What’s new and innovative in NO jazz today?
Much of what’s new in New Orleans today is actually rooted in the old and traditional but there has always been a progressive jazz faction in artists like Astral Project, Nicholas Payton, and now Christian Scott, for example. Since 2005, there’s been a growing interest in open improvised music and much of that can fall under the jazz mantle.
Jeff Albert’s “Open Ears” series ran for years. Now there are several weekly improvisational venues in Jason van Ness’ “Instant Opus” series, and the new listening room Side Bar NOLA. I’m seeing free improvisation gaining greater audience interest every year. We have some true virtuosi in bassist James Singleton, drummers Johnny Vidacovich and Simon Lott, percussionist Mike Dillon, cellist Helen Gillet and guitarist Rob Cambre, to name only a few.
This is not the squeak and squawk performance by a crew not ready for chord changes yet; this becomes exquisitely spontaneous compositions by master musicians, forward-leaning New Orleans polyphony at its best.
“Plunge” – an obvious reference to special effects, but what other meanings did you intend?
I designed that project to present the trombone as the prominent melodic lead instrument. One way to achieving that is to use lower-range accompanying instruments exclusively. The first lineup consisted of trombone, baritone sax, contrabass, tuba, percussion and drums. The weightiness of the word PLUNGE appealed to me. It’s a very gravitational word; heavy. The reference to the wah-wah or “plunger” mute is coincidental.
Who’s in your band these days?
This group grew out of a duo gig I had been doing with Matt Lemmler. Matt used to play with the great clarinetist Pete Fountain so he was a natural choice to present the standards with. While possessing an unmistakable New Orleans flavor in his sound, Matt also has a uniquely beautiful approach to melody and reharmonization. Originally, I considered only making a duo record but as I began composing the other material a bass voice emerged.
Contrabassist James Singleton has worked with me on all but my first PLUNGE albums. Besides his adventurous musical spirit, he incorporates a tremendous number of percussive effects in his playing. This makes going drummerless even easier.
I have worked with singer John Boutté for many years. It is a tremendous honor to have his contribution on this record. I often compose lyrics to my melodies but rarely get to have them sung. For me, including lyrics into the compositional process helps produce melodies that are appealing to human ears. I never anticipated that they would actually ever be sung, so having John’s voice on the session was a real treat.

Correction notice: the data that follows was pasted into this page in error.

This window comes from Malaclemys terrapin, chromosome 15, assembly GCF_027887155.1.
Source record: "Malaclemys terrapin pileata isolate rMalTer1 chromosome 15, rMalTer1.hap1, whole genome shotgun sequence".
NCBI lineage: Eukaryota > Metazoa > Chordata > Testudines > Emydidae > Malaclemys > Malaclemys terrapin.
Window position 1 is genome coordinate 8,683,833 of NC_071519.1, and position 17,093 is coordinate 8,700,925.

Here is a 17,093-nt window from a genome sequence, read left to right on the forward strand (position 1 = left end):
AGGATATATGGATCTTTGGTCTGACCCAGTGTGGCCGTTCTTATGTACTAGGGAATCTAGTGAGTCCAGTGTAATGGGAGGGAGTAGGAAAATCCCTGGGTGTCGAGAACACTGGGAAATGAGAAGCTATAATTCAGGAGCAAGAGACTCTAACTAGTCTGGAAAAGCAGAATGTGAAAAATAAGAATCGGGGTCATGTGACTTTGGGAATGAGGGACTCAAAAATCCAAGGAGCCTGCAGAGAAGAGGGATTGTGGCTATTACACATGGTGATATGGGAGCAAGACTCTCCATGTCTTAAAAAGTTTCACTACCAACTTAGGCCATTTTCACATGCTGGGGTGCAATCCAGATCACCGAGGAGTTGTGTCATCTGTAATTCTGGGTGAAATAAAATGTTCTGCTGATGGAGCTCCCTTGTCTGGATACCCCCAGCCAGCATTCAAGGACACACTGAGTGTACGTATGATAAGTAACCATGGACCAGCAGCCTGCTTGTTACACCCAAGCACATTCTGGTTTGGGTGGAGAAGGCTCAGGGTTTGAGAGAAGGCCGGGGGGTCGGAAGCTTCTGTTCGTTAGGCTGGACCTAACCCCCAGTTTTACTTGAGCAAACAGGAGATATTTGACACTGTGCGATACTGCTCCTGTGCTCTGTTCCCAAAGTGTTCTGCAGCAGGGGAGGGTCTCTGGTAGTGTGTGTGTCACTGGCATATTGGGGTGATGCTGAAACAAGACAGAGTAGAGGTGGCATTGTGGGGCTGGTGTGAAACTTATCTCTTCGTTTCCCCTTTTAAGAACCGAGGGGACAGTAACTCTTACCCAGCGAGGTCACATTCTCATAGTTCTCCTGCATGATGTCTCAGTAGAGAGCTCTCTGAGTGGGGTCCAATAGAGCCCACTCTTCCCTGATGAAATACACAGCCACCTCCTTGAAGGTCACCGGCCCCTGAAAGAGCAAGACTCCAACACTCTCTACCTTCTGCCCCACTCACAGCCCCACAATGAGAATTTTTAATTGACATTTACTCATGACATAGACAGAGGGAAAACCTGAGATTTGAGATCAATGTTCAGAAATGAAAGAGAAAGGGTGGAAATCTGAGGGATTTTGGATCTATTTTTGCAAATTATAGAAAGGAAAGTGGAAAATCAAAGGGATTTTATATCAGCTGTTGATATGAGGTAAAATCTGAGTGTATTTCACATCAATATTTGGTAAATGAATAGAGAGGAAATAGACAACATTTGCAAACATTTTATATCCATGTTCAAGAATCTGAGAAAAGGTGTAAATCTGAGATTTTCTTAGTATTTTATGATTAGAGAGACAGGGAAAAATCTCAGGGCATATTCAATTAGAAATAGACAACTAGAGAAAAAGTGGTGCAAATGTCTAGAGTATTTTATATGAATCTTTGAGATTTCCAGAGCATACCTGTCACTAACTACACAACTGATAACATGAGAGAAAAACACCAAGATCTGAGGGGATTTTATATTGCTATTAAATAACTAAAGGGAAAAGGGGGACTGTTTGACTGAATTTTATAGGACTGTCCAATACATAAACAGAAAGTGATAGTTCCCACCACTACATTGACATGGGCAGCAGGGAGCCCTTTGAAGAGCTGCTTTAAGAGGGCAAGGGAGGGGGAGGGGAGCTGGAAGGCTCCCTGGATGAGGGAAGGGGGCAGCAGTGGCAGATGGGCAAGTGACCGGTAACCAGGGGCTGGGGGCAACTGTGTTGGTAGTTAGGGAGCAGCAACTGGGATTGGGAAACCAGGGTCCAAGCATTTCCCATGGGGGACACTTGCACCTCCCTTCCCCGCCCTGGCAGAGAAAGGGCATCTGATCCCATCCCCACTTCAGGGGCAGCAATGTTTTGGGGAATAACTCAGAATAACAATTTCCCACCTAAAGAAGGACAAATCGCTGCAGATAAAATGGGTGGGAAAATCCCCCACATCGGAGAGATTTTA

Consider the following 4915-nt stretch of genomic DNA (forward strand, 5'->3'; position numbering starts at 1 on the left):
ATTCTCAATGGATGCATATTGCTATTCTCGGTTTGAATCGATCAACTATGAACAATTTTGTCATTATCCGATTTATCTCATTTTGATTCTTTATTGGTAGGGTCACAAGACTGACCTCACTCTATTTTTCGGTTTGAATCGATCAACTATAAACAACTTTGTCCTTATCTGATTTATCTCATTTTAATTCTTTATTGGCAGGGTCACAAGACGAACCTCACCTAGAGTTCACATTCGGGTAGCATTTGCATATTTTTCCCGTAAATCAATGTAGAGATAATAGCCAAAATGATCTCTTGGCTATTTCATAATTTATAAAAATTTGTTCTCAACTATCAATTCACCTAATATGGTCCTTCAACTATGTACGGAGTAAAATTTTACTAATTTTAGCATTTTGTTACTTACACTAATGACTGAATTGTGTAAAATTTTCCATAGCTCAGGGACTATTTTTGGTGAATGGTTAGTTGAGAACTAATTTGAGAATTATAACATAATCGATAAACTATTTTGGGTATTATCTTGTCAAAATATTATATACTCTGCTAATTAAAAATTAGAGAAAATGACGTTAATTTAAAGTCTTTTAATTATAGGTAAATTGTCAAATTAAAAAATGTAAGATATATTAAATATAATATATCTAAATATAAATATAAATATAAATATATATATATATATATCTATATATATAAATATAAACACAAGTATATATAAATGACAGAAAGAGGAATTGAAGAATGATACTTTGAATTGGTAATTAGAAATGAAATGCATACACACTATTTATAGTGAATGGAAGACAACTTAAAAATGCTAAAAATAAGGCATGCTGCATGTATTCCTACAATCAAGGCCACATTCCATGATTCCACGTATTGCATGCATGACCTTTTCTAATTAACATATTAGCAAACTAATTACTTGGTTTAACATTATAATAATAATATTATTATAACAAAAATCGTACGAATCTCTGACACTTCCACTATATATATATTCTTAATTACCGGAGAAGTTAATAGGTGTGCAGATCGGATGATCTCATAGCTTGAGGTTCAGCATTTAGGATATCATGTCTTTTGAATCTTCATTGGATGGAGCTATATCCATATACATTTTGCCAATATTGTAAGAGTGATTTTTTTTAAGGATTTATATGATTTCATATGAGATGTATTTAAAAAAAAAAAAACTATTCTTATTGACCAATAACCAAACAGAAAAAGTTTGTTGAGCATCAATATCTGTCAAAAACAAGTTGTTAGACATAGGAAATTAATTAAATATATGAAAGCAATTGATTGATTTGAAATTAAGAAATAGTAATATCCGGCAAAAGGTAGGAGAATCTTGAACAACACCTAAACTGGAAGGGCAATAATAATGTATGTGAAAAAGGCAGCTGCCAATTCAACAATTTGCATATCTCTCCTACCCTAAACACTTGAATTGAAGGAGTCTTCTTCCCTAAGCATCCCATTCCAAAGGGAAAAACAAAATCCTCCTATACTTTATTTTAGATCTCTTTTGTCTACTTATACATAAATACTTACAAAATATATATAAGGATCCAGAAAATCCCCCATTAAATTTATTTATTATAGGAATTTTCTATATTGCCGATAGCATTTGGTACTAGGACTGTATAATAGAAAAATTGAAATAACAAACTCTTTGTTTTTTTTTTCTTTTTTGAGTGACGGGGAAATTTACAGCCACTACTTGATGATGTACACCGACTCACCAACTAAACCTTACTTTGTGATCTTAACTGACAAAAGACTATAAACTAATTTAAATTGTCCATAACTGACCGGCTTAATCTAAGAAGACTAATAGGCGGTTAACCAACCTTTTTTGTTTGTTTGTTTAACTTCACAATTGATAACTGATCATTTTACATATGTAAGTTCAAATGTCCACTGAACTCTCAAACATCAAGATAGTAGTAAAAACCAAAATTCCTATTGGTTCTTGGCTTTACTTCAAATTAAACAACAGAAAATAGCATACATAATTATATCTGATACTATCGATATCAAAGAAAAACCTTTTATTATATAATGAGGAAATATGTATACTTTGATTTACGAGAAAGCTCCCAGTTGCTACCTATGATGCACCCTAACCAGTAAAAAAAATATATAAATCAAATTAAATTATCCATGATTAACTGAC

What do you think about all the unfortunate trombone jokes? Well-deserved or off the mark?
I love trombone jokes almost as much as I adore banjo and bagpipe jokes, so long as they center around the comedy of the instrument and not the origins of its player.
Places you’ve always wanted to play?
I’m drawn to urban centers: Paris, Barcelona, Rome, Buenos Aires, Amsterdam and Belfast (I’d love to be part of an Irish jazz uprising!). I’ve played in some of those cities and would love to again. I live to play in other places and in front of new audiences. If a gig involves working with newly acquainted local musicians it’s even more of a treat!
How has promoting a band changed from years past, aside from the advantages of social media?
It’s changed a lot of course. When I first started out, everyone had an answering service, then a code-a-phone, and even pagers. Now it’s the Wild West out there. Some people can only be reached via messaging on social media and others can’t be found except by private text or phone. Because there are so many more doors to knock on today it actually requires much more effort on the artist’s part.
Biggest challenge for the musician today?
The biggest challenge is always making the bills. Musicians face diminishing returns via everything from booking and travel mishaps, instrument depreciation, repair and replacement costs, talent costs, etc.
With an inconsequential amount of income from streaming and downloads, and the high cost of recording, the greatest probability of recouping the expense of production is through live performance.
Tours in 2018?
I’m hoping to get up to NY and Boston this spring and hit the Midwest and West Coast in summer. Until then I’ll be playing in New Orleans Feb. 15th at Snug Harbor, with John Boutté at d.b.a. most Mondays, and of course Jazz Fest on April 29th in the Jazz Tent with John.
Thanks for your interest Debbie! I look forward to your words!
For more information, visit www.markmcgrain.com.
Photos courtesy of and with permission of Mark McGrain.
© Debbie Burke 2018